Participants’ level of depression was screened by a 20-item of Centre for Epidemiological Studies Depression Scale (CES-D) (Radloff, 1977) . Participants were asked to fill in the self-reporting 4-point Likert scale (seldom/ none = 0, rarely = 1, sometimes = 2, often = 3) on a voluntary basis. CES-D was found to be valid and reliable (Cronbach’s alpha = 0.883) in identifying depressed individuals in American and Chinese societies (Radloff, 1977; Cheung & Bagley, 1998) . Index of CES-D was formed by adding the scores of the 20 items, with higher scores denoting higher level of depression; the scale ranged from 0 to 60, with the cut-off point at 15; participants who scored less than 15 points indicate mentally healthy. Those who scored from 15 to 21 are experiencing some mild to moderate symptoms of depression; those who scored over 21 denoted experiencing a high level of depressive symptoms associated with major depression (Radloff, 1977) . Individual total score was calculated immediately after completion of the questionnaire.

Social workers and the ambassadors carried out the programmes together. Besides participating in the preparatory meetings for the programs, the ambassadors had actively helped to promote the programme in the community, assisted the participants to fill in the CES-D questionnaire, and most importantly shared their positive experience with the participants and encouraged them to seek help during the onsite counselling. In counselling the social worker was the case manager while the ambassador was a resourceful peer. With the permission of the partici-

Figure 1. Programme flow.

pants, the ambassador would call the participants afterward to express their care and concern and render support, if needed. The ambassadors were invited to meet the funders as well as participate in press conferences to share how they had benefited from the programme.

Counselling services were also arranged for those who scored below 15 but still wanted to meet the social workers and the ambassadors. Follow-up services included employment assistance services (e.g., job placement and job re-training), psychiatric referral, short training courses (such as stress coping and parental education course) and counselling services were provided. For those who had not met the social worker, they were contacted after the programmes for follow-up action if they had left their contact number.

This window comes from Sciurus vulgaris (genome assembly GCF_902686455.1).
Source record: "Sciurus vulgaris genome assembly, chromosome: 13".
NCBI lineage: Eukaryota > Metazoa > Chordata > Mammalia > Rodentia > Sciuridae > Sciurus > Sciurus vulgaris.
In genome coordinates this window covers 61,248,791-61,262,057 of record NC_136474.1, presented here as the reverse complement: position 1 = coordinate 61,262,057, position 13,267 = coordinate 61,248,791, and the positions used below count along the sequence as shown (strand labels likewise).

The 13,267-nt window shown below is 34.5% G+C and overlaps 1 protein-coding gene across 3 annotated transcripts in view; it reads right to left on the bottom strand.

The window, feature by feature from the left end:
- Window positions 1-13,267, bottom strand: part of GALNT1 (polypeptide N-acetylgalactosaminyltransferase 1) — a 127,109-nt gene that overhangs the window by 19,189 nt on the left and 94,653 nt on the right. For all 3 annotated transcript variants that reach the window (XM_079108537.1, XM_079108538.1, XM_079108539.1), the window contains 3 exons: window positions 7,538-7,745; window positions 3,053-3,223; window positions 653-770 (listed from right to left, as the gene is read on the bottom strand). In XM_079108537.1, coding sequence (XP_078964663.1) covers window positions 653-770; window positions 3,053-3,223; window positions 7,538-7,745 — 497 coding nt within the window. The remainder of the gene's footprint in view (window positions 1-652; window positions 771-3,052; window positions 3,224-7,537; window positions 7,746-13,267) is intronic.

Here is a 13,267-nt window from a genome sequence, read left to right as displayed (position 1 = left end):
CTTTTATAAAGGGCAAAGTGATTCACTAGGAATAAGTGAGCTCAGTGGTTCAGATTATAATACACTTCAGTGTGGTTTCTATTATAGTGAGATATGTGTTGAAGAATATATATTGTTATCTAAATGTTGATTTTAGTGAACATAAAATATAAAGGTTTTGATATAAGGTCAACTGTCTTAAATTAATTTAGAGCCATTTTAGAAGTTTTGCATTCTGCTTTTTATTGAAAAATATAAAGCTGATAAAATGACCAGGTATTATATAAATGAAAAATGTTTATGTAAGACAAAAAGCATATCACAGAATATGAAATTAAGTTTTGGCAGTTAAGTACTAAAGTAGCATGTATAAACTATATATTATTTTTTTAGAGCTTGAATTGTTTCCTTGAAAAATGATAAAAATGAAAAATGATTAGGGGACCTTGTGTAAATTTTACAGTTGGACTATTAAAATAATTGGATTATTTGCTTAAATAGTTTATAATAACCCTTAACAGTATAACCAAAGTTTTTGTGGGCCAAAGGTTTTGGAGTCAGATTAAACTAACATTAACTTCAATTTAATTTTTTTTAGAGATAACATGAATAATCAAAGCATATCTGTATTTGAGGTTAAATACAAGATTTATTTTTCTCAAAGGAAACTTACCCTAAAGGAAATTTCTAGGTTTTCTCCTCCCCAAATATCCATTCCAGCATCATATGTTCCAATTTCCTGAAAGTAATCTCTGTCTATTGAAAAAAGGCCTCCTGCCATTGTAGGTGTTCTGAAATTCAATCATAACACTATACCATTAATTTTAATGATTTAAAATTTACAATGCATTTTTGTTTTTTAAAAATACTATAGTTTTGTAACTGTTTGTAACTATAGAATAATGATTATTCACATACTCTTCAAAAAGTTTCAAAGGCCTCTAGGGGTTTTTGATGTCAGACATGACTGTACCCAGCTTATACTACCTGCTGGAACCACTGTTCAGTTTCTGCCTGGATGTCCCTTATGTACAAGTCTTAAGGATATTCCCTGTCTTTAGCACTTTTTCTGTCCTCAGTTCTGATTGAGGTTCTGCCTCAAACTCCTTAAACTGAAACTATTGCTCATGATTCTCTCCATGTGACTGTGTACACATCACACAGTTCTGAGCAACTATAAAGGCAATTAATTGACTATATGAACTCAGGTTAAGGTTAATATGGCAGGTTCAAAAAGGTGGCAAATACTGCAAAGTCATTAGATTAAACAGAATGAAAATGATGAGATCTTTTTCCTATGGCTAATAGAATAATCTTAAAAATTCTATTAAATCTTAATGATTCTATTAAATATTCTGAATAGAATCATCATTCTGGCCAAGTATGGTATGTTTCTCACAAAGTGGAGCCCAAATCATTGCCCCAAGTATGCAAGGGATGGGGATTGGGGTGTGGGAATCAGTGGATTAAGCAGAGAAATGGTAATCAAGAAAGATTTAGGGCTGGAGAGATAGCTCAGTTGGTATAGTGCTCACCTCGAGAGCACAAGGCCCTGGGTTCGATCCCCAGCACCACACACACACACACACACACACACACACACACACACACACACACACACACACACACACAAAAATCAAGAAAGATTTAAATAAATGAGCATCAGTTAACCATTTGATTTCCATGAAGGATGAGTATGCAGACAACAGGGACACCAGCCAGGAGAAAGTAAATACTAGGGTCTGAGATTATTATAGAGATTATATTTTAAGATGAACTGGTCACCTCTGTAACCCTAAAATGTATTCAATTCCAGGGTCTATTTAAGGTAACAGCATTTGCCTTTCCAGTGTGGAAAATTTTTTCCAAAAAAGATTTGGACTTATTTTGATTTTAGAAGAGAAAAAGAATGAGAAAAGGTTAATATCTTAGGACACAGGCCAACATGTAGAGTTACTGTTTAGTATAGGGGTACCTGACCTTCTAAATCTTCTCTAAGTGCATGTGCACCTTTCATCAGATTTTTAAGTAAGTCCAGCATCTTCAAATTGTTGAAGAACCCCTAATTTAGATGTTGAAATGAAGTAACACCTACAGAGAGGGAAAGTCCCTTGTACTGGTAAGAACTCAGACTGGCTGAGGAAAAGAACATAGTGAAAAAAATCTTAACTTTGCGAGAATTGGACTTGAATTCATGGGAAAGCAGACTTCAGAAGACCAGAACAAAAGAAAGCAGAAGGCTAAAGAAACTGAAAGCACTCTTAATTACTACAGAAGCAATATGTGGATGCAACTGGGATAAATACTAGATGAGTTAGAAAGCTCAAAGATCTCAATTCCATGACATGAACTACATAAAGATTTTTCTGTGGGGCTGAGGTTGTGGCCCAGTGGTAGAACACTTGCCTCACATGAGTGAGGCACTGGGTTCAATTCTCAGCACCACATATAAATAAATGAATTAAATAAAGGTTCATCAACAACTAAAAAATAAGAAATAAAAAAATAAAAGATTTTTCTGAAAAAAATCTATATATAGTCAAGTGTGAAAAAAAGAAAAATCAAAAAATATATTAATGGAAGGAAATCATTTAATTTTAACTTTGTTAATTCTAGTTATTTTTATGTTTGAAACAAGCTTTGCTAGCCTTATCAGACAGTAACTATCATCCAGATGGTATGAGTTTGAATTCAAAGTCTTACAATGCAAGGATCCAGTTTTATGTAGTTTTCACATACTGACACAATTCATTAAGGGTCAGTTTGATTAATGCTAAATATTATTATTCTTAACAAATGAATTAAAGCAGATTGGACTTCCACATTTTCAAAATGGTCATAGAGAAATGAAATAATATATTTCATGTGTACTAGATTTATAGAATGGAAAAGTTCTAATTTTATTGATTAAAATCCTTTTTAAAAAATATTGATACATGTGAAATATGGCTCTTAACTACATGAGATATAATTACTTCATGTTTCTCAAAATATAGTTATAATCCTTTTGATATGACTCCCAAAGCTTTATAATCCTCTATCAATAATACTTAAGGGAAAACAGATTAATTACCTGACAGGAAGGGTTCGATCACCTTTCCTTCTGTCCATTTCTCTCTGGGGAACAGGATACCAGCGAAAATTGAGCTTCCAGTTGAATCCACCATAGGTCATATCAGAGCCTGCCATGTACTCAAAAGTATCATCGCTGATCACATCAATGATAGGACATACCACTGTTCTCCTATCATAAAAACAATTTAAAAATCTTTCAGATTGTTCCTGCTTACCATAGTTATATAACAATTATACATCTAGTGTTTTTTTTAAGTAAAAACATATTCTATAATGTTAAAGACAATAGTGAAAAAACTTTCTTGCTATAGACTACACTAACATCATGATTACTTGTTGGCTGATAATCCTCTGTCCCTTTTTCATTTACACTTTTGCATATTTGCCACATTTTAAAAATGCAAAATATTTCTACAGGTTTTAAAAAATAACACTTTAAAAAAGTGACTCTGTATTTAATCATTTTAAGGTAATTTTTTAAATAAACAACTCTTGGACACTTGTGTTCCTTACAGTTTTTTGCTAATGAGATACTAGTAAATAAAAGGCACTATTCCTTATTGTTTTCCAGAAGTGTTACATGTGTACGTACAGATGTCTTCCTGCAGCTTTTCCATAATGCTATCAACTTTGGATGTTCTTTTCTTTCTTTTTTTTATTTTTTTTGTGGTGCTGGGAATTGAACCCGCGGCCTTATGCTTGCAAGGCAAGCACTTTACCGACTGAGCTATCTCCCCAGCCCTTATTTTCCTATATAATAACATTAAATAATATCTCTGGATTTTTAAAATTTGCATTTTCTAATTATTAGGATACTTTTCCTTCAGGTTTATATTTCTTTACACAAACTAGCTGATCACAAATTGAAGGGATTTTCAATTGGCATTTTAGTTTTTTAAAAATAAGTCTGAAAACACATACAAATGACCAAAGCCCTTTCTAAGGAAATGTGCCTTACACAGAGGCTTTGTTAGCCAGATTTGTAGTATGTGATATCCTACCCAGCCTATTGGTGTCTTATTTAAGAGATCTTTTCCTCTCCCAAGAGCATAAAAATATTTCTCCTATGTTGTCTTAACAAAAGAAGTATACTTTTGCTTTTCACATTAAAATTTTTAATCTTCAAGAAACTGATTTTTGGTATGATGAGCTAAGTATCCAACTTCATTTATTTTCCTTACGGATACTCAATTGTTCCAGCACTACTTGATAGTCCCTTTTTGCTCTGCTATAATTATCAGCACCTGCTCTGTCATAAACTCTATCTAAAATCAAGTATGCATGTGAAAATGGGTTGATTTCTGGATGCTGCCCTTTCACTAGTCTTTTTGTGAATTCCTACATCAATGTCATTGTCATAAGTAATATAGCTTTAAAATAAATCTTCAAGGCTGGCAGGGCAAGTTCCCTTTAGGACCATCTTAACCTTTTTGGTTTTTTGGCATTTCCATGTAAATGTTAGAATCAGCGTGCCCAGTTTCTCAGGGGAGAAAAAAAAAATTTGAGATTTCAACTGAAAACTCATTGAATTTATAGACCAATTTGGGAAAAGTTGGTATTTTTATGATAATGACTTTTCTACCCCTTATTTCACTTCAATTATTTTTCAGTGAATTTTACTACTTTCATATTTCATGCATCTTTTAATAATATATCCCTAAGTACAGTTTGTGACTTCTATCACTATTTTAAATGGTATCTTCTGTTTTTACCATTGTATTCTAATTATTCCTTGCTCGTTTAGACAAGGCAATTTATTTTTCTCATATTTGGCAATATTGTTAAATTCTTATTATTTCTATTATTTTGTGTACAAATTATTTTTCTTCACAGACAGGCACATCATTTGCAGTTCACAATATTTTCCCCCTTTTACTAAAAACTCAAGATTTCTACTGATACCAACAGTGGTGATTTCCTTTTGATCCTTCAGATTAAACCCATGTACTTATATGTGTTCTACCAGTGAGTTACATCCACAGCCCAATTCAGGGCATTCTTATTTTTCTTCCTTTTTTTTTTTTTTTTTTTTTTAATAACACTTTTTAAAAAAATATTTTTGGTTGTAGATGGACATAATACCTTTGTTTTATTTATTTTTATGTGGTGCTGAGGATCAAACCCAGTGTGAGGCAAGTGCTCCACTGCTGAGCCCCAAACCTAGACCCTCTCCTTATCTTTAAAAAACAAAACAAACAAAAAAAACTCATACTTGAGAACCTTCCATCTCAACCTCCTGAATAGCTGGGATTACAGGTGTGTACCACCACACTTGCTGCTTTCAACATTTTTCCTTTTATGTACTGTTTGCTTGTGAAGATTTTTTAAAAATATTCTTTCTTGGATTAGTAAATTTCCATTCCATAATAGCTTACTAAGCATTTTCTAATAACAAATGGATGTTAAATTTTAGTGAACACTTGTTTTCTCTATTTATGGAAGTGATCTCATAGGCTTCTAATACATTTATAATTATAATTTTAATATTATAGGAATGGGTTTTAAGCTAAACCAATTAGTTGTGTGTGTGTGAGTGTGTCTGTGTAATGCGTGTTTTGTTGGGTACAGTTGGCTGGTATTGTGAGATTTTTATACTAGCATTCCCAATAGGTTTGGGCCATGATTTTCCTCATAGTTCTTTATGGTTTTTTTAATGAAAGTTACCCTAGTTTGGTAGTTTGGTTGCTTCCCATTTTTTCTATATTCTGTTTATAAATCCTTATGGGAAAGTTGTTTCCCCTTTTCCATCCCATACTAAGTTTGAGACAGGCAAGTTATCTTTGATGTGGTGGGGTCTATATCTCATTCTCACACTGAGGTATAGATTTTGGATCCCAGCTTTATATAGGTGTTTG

In fact, all of the participants whom we had in contact with were asked to give their telephone number to our social workers, if they were willing. Follow-up phone calls were made within two weeks after the programmes were held to see whether they found the programme useful in heightening their awareness on the importance of mental health and improving knowledge in this area. The social worker encouraged them to use the services provided by the agency and explored if their service needs have been met by the referral/s.

3.5. Community Served

In the past five years our social workers had conducted 33 outreach programmes in 7 communities. The programmes were initially carried out in urban areas in 2006 and were expanded to rural communities two years later. A total of 25 outreach programmes were carried out in urban areas and the remaining 8 were in rural areas. Selection of these communities was predominantly based on information provided by the Census (HKSAR Government, 2006) with the following criteria: old urban communities and rural slums with higher percentage of low-income families, single-parent families and new immigrants living there. For programmes held in the urban areas, booths were set up on sites near large public housing estates or inside shopping malls. People passing by were invited to join the programmes. For programmes held in rural communities where the population was less dense, they were held at the agency centre. The social workers promoted the programmes through home visits and distribution of promotional leaflets.

4. Methodology

The project outcome was assessed through data collection of the following areas: 1) socio-demographic characteristics of the participants (e.g., age, sex, education, income); 2) the participants’ level of depression, which was measured by CES-D (Radloff, 1977) as described above; 3) problems and concerns that have been bothering the participants; 4) perceived helpfulness of the programmes, which was measured by two items, with the first question “Did the programmes help to increase your mental health knowledge?” and the second “Did the programmes help to heighten your awareness on mental health?” The participants were asked to respond on ‘yes’ or “no”; and 5) numbers of referrals made to psychiatric service, counselling service, emotional management class, job retraining and others (e.g., referral for welfare subsidy).